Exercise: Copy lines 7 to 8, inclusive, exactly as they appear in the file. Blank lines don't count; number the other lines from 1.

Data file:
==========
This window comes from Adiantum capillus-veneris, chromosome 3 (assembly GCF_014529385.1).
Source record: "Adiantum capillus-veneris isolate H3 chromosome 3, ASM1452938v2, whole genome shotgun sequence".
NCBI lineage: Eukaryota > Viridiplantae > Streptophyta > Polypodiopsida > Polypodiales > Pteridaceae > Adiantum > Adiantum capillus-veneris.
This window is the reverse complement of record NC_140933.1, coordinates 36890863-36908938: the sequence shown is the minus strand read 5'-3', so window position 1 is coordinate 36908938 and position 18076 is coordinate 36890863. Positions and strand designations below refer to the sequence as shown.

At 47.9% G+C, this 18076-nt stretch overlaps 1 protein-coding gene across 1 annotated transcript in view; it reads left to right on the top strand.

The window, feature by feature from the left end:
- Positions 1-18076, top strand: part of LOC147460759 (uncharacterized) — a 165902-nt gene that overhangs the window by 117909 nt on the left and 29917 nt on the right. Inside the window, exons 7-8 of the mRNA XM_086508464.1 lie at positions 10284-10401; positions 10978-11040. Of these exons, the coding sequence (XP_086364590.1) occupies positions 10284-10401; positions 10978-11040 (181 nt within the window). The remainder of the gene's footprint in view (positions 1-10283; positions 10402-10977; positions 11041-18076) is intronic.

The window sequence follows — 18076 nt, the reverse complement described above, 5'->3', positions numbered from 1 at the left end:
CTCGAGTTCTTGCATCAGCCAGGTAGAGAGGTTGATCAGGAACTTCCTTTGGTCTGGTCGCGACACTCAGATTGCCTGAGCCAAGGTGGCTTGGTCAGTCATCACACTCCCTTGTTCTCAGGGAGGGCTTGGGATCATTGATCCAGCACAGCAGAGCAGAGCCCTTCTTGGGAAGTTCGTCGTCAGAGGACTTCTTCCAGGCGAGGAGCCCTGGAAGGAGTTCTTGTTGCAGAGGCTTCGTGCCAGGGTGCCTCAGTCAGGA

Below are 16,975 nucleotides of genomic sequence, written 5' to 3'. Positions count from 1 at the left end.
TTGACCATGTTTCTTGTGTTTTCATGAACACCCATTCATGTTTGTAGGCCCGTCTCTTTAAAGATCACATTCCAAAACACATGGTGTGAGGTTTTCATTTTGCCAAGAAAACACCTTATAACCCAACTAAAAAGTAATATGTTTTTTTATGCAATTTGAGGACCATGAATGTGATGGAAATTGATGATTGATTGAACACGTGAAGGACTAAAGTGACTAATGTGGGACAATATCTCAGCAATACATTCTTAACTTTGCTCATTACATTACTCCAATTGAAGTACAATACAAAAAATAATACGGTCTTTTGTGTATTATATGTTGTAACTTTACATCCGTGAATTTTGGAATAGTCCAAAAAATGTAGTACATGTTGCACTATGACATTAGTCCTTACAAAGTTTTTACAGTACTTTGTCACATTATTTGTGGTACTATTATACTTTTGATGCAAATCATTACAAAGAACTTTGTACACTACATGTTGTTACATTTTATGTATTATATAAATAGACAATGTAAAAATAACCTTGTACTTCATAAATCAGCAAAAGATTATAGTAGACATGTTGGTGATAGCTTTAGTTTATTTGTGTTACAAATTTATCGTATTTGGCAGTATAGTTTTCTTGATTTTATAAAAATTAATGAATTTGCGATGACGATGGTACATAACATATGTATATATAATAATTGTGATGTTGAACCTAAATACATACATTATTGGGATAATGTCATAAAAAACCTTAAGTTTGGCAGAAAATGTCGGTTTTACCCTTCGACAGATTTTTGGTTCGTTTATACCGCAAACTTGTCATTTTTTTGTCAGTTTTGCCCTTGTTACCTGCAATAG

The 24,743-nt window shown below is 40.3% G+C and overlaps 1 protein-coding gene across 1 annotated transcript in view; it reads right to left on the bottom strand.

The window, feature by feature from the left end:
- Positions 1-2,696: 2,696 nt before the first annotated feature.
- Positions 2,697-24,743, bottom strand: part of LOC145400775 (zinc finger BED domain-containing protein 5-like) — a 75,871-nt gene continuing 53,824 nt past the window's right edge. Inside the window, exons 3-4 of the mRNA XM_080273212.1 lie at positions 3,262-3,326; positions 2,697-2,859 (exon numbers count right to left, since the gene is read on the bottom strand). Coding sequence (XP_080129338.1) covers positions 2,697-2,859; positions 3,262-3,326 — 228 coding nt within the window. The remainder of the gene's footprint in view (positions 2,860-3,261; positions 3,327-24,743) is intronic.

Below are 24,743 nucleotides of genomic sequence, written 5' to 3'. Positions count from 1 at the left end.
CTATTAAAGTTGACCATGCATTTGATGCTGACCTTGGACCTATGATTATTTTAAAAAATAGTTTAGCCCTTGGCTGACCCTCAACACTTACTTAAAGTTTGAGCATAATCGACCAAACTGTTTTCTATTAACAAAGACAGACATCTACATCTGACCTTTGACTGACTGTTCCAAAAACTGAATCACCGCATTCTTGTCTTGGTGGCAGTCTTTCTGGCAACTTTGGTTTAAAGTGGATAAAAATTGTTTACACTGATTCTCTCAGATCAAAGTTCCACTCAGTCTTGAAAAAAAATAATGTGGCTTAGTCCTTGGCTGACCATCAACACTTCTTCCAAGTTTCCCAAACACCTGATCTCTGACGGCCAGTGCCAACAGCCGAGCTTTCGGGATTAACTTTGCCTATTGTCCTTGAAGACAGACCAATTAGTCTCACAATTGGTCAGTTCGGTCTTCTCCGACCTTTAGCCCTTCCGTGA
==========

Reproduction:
- Positions 1-18076, top strand: part of LOC147460759 (uncharacterized) — a 165902-nt gene that overhangs the window by 117909 nt on the left and 29917 nt on the right. Inside the window, exons 7-8 of the mRNA XM_086508464.1 lie at positions 10284-10401; positions 10978-11040. Of these exons, the coding sequence (XP_086364590.1) occupies positions 10284-10401; positions 10978-11040 (181 nt within the window). The remainder of the gene's footprint in view (positions 1-10283; positions 10402-10977; positions 11041-18076) is intronic.

The window sequence follows — 18076 nt, the reverse complement described above, 5'->3', positions numbered from 1 at the left end: